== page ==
Whisper words of wisdom

Let it be

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A first review of “Chess Child” by Gary Robson

About months ago, I pre-ordered the book: Chess Child: The story of Ray Robson, America’s Youngest Grandmaster. I received it two days ago, finished reading it yesterday. It has been long long time since I finish reading a book in one day, not even the book Searching for Bobby Fisher. What a great father-son story. I knew that I only read once, may not be eligible to write a through review on it. I, however, was once eager to read the book since day one I heard it and believe that many people who haven’t read it are eager to know someone’s first impression of book.
The book covers the period from a baby Ray in Taiwan until later 2009 when Ray got all three of the GM norms and became a GM (Grandmaster) at 15 years old. Fascinating to read include Ray’s growth in chess, Gary (Ray’s father)’s plans helping Ray along the way, Yee-chen (Ray’s mother)’s modest but consistent involvement, Ray’s different tutors at different stages, and some of Ray’s disgruntled adult playmates in chess. Gary presented with a very deep thought and spirituality mediation on the lives of his own and of his son. Although it looks daunting to get into every detail at first for the readers, that feeling disappears quickly as we read along.
The book is filled with honest observations, subtle and deep love, pungent though and funny anecdotes. In order to let Ray to be successful, how much Gary had scarified in terms of time, energy, money and others! I especially like the anecdote of a deer running into the car when Ray and Gary were on the way to a tournament while Ray thought a bird did it since he was busy reading a chess book.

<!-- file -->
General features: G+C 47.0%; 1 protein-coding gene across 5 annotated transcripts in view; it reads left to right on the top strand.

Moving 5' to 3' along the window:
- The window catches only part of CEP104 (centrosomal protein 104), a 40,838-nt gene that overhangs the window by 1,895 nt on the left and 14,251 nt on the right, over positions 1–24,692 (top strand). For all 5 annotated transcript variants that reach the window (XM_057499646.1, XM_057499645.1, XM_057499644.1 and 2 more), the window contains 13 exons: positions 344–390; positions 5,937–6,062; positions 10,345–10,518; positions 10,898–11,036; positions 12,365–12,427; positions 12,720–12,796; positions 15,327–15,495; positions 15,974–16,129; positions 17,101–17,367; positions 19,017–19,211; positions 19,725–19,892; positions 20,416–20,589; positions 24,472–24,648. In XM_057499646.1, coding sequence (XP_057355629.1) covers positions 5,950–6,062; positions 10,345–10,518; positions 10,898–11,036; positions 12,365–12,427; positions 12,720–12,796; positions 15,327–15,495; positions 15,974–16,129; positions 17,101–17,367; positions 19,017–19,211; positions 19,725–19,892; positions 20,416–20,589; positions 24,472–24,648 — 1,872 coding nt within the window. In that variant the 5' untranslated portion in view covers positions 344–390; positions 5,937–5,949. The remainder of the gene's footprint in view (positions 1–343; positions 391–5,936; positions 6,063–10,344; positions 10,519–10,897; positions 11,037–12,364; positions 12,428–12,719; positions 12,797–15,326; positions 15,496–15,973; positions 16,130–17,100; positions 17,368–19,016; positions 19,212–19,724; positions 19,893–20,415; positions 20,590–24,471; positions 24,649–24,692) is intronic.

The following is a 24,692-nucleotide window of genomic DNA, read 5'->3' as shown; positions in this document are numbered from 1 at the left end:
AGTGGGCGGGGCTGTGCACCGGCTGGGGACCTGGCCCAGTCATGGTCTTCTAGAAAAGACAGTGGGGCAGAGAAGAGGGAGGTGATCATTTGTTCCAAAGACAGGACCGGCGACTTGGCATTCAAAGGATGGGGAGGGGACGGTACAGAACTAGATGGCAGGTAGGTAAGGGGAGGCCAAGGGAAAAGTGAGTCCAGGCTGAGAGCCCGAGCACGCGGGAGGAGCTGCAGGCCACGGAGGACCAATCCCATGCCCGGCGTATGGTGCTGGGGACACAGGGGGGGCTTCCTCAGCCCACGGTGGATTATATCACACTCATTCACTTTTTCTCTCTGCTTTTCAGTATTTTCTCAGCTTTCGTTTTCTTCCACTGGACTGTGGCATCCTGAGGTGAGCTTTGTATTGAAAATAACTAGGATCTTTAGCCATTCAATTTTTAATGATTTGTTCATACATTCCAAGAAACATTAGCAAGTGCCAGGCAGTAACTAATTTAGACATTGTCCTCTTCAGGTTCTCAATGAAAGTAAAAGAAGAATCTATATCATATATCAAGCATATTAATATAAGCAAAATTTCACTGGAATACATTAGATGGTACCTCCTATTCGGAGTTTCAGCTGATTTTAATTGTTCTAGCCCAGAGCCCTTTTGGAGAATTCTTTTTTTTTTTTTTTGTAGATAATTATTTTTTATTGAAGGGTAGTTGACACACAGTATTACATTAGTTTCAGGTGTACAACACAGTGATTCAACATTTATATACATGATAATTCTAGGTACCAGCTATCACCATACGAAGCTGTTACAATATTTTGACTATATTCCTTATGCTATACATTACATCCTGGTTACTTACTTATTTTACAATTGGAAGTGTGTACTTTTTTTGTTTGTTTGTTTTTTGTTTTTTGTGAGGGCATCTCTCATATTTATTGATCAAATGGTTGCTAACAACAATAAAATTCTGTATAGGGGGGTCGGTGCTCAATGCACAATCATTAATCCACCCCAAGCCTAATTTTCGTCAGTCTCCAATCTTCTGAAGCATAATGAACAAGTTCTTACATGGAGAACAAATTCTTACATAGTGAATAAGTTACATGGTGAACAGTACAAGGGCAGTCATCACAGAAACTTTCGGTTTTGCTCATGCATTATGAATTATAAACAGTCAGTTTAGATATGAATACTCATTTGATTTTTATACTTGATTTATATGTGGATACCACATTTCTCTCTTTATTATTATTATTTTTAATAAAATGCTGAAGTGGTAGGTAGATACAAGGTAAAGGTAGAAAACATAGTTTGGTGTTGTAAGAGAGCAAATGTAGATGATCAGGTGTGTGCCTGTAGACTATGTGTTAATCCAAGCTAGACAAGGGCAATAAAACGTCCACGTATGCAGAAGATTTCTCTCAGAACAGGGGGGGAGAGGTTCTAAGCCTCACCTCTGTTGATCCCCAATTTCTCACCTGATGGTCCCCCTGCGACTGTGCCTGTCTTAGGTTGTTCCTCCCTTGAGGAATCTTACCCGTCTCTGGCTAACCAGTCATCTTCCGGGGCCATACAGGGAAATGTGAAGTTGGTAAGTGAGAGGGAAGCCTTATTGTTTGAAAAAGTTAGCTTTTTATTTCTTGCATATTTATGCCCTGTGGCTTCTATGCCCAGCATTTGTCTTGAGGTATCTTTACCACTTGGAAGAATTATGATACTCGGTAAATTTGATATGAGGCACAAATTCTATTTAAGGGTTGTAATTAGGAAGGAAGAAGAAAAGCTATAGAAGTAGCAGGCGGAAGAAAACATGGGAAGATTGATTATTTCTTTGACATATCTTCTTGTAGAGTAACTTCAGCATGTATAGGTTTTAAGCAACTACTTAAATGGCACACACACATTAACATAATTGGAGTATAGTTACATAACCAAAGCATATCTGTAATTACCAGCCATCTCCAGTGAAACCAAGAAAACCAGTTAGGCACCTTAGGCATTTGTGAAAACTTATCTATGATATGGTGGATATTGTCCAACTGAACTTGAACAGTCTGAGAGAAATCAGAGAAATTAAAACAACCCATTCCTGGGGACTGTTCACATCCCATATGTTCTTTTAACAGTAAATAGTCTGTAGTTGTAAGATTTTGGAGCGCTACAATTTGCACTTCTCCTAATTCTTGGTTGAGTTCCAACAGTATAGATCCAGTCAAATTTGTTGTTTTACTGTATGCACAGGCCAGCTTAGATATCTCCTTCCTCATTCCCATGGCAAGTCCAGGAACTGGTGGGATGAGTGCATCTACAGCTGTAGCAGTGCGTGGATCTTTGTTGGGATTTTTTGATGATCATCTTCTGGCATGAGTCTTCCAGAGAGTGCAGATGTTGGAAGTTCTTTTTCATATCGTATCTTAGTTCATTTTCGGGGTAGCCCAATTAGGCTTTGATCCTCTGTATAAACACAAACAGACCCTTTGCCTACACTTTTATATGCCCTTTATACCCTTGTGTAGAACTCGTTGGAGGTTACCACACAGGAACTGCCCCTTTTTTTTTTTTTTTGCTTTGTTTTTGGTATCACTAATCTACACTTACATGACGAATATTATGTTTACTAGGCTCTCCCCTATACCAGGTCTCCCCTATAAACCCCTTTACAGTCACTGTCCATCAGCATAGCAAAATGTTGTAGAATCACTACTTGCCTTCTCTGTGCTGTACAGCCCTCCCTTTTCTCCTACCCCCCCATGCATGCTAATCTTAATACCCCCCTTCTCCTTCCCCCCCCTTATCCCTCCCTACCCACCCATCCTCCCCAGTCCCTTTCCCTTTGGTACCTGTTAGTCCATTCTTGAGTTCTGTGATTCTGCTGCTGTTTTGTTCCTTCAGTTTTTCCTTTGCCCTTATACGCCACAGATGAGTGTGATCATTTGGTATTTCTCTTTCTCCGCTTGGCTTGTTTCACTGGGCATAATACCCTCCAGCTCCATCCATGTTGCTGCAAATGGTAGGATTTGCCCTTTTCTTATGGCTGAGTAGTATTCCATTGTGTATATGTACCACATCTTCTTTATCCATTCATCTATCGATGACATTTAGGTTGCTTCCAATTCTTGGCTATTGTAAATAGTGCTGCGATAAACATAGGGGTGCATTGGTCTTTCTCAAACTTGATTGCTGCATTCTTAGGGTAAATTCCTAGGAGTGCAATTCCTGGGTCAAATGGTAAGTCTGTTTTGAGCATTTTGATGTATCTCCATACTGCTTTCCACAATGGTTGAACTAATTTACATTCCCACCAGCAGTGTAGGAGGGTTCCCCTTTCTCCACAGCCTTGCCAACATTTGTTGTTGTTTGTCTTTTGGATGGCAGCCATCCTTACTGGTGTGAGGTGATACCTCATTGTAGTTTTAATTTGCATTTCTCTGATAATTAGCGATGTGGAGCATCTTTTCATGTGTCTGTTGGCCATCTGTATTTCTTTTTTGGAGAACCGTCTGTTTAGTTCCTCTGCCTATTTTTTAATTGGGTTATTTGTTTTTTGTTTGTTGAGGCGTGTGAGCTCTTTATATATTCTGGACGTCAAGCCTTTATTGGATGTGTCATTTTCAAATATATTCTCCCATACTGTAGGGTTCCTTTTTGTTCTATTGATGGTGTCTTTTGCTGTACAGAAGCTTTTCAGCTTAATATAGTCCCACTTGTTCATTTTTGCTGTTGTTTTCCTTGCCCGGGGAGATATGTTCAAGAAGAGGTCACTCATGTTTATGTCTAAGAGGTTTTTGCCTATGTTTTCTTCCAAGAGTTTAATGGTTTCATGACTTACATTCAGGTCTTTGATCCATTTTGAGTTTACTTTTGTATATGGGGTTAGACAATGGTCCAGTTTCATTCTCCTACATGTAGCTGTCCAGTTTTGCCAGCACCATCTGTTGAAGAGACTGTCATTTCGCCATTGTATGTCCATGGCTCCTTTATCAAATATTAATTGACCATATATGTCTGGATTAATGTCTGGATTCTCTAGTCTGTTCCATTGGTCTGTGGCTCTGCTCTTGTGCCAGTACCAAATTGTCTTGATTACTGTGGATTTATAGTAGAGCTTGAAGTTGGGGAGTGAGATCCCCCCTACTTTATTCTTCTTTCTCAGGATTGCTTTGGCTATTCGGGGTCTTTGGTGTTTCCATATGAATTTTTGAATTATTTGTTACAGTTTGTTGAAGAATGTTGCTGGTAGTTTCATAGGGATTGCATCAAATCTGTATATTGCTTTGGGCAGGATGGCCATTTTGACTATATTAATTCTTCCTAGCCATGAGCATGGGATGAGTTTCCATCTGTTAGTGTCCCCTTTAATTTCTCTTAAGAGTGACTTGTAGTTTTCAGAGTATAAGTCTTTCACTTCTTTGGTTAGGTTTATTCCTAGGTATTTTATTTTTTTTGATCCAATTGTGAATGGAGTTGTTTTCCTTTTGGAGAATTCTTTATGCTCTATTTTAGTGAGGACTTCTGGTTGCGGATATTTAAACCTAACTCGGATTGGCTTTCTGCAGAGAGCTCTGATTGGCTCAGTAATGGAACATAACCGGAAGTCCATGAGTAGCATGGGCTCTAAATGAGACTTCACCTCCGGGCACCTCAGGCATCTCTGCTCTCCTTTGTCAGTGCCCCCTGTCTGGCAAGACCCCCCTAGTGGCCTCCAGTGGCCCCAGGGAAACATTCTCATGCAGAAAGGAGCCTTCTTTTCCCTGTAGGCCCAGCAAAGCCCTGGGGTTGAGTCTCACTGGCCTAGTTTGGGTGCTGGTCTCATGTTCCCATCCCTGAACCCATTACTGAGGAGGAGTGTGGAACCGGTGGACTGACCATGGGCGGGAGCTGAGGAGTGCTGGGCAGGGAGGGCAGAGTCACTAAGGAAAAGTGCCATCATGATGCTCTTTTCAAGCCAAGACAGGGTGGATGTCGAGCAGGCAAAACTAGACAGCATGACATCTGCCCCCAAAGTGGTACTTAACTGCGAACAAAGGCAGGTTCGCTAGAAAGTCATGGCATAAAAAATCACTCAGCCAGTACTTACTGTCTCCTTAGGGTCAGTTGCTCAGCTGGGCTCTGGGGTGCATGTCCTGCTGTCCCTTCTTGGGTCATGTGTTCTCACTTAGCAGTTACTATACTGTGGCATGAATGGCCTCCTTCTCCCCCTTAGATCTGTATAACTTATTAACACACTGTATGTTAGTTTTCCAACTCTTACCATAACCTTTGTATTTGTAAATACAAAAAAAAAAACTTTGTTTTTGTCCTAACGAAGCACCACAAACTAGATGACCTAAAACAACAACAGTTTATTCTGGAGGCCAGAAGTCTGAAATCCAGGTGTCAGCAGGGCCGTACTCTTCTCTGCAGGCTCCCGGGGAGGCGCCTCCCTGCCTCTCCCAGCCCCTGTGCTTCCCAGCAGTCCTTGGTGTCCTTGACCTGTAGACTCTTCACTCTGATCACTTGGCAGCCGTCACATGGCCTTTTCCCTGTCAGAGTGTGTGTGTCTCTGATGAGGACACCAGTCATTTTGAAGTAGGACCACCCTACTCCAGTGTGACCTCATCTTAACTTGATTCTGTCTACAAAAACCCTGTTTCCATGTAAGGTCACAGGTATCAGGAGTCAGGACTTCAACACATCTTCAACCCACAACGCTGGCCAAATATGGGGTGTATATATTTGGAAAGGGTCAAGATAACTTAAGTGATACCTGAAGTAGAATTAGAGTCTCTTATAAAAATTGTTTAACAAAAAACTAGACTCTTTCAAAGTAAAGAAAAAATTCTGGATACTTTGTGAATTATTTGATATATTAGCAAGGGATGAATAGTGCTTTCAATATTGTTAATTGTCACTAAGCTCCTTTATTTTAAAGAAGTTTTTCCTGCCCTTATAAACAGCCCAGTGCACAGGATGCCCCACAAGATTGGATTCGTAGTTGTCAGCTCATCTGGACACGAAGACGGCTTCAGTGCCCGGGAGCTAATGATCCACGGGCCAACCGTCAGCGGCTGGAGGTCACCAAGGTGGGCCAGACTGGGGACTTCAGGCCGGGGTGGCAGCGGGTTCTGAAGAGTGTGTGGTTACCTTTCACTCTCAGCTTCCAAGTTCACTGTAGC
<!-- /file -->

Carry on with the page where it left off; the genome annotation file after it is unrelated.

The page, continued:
The plans that Gary prepared for Ray alone worth the money you spend on this book if you are a chess parent or chess educator. I thought that several factors contributed to Ray’s success after reading this book:

  • had work
  • confidence
  • love, guidance and sacrifice from parents
  • guidance and criticisms from tutors, even sporadically.

As Henry David Thoreau said in Walden: “However mean your life is, meet it and live it; do not shun it and call it hard names. It is not so bad as you are. It looks poorest when you are richest. The faultfinder will find faults even in paradise. Love your life, poor as it is. You may perhaps have some pleasant, thrilling, glorious hours, even in a poor-house.” I envy and congratulate Gary for his glorious hour.
I whole heartily recommended this great book to any chess parents, chess educators, chess players or someone may have an interest in it. I ordered my copy from the publisher’s website.

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Abe’s slump continues at Chicago Open

On the way to the parking lot from the playing hall, Abe said: “I am in a slump.”
“You will get out of it someday.”
“You know I have been on a losing streak since last tournament.”
“It is OK.” I said.
“But I learned nothing from it.”
Pulling the car out of the parking lot, we were heading to have dinner before the last round of the day.
“Every strong player needs to have enough tournaments,” I said. “Do you know how many tournaments GM Lenderman has?” I mentioned GM Lenderman since Abe and I saw him in the playing hall.
“More than one hundred?”
“More than seven hundred.” I emphasized the number; I just checked it the night before, so I was pretty sure.
“How many tournaments do you have?” I asked him.
“About thirty?”
“Forty something.” I said. “Remember to learn little by little.”
“…But the only thing (from today’s losses) I learned is (to think) more variations.”
“You said you learned nothing moments ago.”

After losing and losing, Abe had the one win at the last round. I joked since he was in good mood on the way going home.
” I wish it is the first round, not the last round.” I was pretty sure he thought the same.

In the parking lot, we saw some interesting plates and some interesting texts marked on the car:

"Got chess?"

"Got chess?"

"I play E4"

"I play E4"

"USCF 1"

"USCF 1"

I also saw one plate saying “Mr Chess” the day before, but it’s a pity I did not take a picture of it.

OOPS, some pictures of the tournament:

Chicago Open 2010

Chicago Open 2010

last round of Chicago Open 2010

last round of Chicago Open 2010